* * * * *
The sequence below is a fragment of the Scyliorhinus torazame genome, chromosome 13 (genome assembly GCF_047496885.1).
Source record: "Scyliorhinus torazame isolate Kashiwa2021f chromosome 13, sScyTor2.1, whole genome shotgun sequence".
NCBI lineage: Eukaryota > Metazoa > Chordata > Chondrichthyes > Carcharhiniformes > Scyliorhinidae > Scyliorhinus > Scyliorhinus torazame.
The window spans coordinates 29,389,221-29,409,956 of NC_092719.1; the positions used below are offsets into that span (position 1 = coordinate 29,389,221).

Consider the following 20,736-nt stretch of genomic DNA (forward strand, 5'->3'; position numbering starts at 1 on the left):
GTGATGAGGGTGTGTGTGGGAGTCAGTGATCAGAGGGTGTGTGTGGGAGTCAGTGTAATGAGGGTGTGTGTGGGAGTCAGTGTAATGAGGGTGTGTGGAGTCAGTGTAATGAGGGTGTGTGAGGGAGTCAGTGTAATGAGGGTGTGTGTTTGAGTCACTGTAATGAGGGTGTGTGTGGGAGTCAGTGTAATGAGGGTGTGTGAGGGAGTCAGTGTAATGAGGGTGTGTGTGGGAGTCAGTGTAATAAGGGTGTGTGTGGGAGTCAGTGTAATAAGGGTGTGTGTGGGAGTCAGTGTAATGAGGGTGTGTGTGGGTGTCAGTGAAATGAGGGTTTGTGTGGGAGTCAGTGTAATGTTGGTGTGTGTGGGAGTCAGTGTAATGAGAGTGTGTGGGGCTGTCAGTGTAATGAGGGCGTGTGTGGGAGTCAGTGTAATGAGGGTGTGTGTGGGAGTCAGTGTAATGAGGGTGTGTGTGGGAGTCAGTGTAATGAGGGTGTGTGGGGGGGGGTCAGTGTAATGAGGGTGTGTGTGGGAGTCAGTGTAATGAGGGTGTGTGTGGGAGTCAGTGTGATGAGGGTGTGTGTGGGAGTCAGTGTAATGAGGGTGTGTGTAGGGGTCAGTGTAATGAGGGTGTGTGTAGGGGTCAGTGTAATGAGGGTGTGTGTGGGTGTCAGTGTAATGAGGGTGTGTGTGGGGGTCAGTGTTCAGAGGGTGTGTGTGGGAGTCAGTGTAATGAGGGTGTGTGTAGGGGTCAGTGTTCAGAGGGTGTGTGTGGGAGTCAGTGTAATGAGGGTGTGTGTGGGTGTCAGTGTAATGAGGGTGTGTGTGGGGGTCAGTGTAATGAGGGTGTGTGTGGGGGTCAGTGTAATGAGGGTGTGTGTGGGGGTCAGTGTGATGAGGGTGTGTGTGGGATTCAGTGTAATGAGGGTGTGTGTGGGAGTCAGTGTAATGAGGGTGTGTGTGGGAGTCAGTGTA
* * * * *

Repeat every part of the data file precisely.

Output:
The sequence below is a fragment of the Scyliorhinus torazame genome, chromosome 13 (genome assembly GCF_047496885.1).
Source record: "Scyliorhinus torazame isolate Kashiwa2021f chromosome 13, sScyTor2.1, whole genome shotgun sequence".
NCBI lineage: Eukaryota > Metazoa > Chordata > Chondrichthyes > Carcharhiniformes > Scyliorhinidae > Scyliorhinus > Scyliorhinus torazame.
The window spans coordinates 29,389,221-29,409,956 of NC_092719.1; the positions used below are offsets into that span (position 1 = coordinate 29,389,221).

Consider the following 20,736-nt stretch of genomic DNA (forward strand, 5'->3'; position numbering starts at 1 on the left):
GTGATGAGGGTGTGTGTGGGAGTCAGTGATCAGAGGGTGTGTGTGGGAGTCAGTGTAATGAGGGTGTGTGTGGGAGTCAGTGTAATGAGGGTGTGTGGAGTCAGTGTAATGAGGGTGTGTGAGGGAGTCAGTGTAATGAGGGTGTGTGTTTGAGTCACTGTAATGAGGGTGTGTGTGGGAGTCAGTGTAATGAGGGTGTGTGAGGGAGTCAGTGTAATGAGGGTGTGTGTGGGAGTCAGTGTAATAAGGGTGTGTGTGGGAGTCAGTGTAATAAGGGTGTGTGTGGGAGTCAGTGTAATGAGGGTGTGTGTGGGTGTCAGTGAAATGAGGGTTTGTGTGGGAGTCAGTGTAATGTTGGTGTGTGTGGGAGTCAGTGTAATGAGAGTGTGTGGGGCTGTCAGTGTAATGAGGGCGTGTGTGGGAGTCAGTGTAATGAGGGTGTGTGTGGGAGTCAGTGTAATGAGGGTGTGTGTGGGAGTCAGTGTAATGAGGGTGTGTGGGGGGGGGTCAGTGTAATGAGGGTGTGTGTGGGAGTCAGTGTAATGAGGGTGTGTGTGGGAGTCAGTGTGATGAGGGTGTGTGTGGGAGTCAGTGTAATGAGGGTGTGTGTAGGGGTCAGTGTAATGAGGGTGTGTGTAGGGGTCAGTGTAATGAGGGTGTGTGTGGGTGTCAGTGTAATGAGGGTGTGTGTGGGGGTCAGTGTTCAGAGGGTGTGTGTGGGAGTCAGTGTAATGAGGGTGTGTGTAGGGGTCAGTGTTCAGAGGGTGTGTGTGGGAGTCAGTGTAATGAGGGTGTGTGTGGGTGTCAGTGTAATGAGGGTGTGTGTGGGGGTCAGTGTAATGAGGGTGTGTGTGGGGGTCAGTGTAATGAGGGTGTGTGTGGGGGTCAGTGTGATGAGGGTGTGTGTGGGATTCAGTGTAATGAGGGTGTGTGTGGGAGTCAGTGTAATGAGGGTGTGTGTGGGAGTCAGTGTA